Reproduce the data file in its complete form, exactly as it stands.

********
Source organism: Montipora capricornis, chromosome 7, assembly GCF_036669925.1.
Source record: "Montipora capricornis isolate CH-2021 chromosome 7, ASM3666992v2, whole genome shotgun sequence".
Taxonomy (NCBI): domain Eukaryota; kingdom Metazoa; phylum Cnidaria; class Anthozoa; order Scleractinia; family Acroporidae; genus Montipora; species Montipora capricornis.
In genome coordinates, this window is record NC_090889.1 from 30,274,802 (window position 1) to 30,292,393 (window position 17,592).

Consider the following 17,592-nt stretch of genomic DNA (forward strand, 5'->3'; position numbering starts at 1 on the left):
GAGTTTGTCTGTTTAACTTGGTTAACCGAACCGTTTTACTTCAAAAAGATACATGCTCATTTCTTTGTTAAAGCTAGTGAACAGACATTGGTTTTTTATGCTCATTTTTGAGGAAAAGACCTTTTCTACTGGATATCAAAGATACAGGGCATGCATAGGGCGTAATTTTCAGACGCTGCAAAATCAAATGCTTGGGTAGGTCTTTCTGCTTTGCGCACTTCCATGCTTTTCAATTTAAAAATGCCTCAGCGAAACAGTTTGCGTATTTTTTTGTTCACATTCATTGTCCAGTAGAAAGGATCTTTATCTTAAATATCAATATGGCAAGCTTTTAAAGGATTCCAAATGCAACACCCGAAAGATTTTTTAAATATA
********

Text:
Source organism: Montipora capricornis, chromosome 7, assembly GCF_036669925.1.
Source record: "Montipora capricornis isolate CH-2021 chromosome 7, ASM3666992v2, whole genome shotgun sequence".
Taxonomy (NCBI): domain Eukaryota; kingdom Metazoa; phylum Cnidaria; class Anthozoa; order Scleractinia; family Acroporidae; genus Montipora; species Montipora capricornis.
In genome coordinates, this window is record NC_090889.1 from 30,274,802 (window position 1) to 30,292,393 (window position 17,592).

Consider the following 17,592-nt stretch of genomic DNA (forward strand, 5'->3'; position numbering starts at 1 on the left):
GAGTTTGTCTGTTTAACTTGGTTAACCGAACCGTTTTACTTCAAAAAGATACATGCTCATTTCTTTGTTAAAGCTAGTGAACAGACATTGGTTTTTTATGCTCATTTTTGAGGAAAAGACCTTTTCTACTGGATATCAAAGATACAGGGCATGCATAGGGCGTAATTTTCAGACGCTGCAAAATCAAATGCTTGGGTAGGTCTTTCTGCTTTGCGCACTTCCATGCTTTTCAATTTAAAAATGCCTCAGCGAAACAGTTTGCGTATTTTTTTGTTCACATTCATTGTCCAGTAGAAAGGATCTTTATCTTAAATATCAATATGGCAAGCTTTTAAAGGATTCCAAATGCAACACCCGAAAGATTTTTTAAATATA